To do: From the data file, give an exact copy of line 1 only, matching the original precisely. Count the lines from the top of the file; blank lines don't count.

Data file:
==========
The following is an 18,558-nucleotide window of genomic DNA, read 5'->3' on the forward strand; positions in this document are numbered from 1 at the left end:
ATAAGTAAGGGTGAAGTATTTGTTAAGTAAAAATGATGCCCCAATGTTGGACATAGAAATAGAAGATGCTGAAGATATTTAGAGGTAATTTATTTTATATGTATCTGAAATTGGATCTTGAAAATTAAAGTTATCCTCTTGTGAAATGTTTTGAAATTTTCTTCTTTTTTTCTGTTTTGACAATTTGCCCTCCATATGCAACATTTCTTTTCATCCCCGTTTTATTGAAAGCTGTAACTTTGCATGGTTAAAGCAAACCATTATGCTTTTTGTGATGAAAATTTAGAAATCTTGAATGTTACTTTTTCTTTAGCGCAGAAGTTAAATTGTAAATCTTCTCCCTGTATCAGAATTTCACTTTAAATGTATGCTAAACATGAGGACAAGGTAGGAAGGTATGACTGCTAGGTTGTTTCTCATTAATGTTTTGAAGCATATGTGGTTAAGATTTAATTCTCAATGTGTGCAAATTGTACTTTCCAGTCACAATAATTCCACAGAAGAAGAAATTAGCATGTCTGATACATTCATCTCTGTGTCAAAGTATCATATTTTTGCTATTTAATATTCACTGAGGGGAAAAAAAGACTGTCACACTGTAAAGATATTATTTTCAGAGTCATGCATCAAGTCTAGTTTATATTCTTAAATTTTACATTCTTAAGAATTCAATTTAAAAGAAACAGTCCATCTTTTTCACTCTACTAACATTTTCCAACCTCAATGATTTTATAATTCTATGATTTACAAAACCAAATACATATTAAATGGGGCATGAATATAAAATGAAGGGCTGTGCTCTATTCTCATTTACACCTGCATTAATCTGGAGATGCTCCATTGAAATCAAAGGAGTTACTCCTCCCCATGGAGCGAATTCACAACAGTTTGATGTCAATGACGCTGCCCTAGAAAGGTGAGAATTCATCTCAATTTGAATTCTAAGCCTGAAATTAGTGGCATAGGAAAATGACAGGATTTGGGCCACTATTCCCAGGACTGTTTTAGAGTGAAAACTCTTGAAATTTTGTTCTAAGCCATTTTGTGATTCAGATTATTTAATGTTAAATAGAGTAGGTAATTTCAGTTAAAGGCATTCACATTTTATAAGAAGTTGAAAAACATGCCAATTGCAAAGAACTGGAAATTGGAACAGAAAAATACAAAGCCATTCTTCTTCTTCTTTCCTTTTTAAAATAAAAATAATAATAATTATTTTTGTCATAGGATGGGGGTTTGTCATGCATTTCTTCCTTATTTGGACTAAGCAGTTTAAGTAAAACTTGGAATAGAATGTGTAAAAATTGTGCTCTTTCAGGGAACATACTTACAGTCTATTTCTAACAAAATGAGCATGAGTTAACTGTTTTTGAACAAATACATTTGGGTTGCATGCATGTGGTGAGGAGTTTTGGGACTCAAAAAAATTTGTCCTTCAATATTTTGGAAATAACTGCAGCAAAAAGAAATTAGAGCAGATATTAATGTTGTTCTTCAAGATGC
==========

The following is an 18,558-nucleotide window of genomic DNA, read 5'->3' on the forward strand; positions in this document are numbered from 1 at the left end: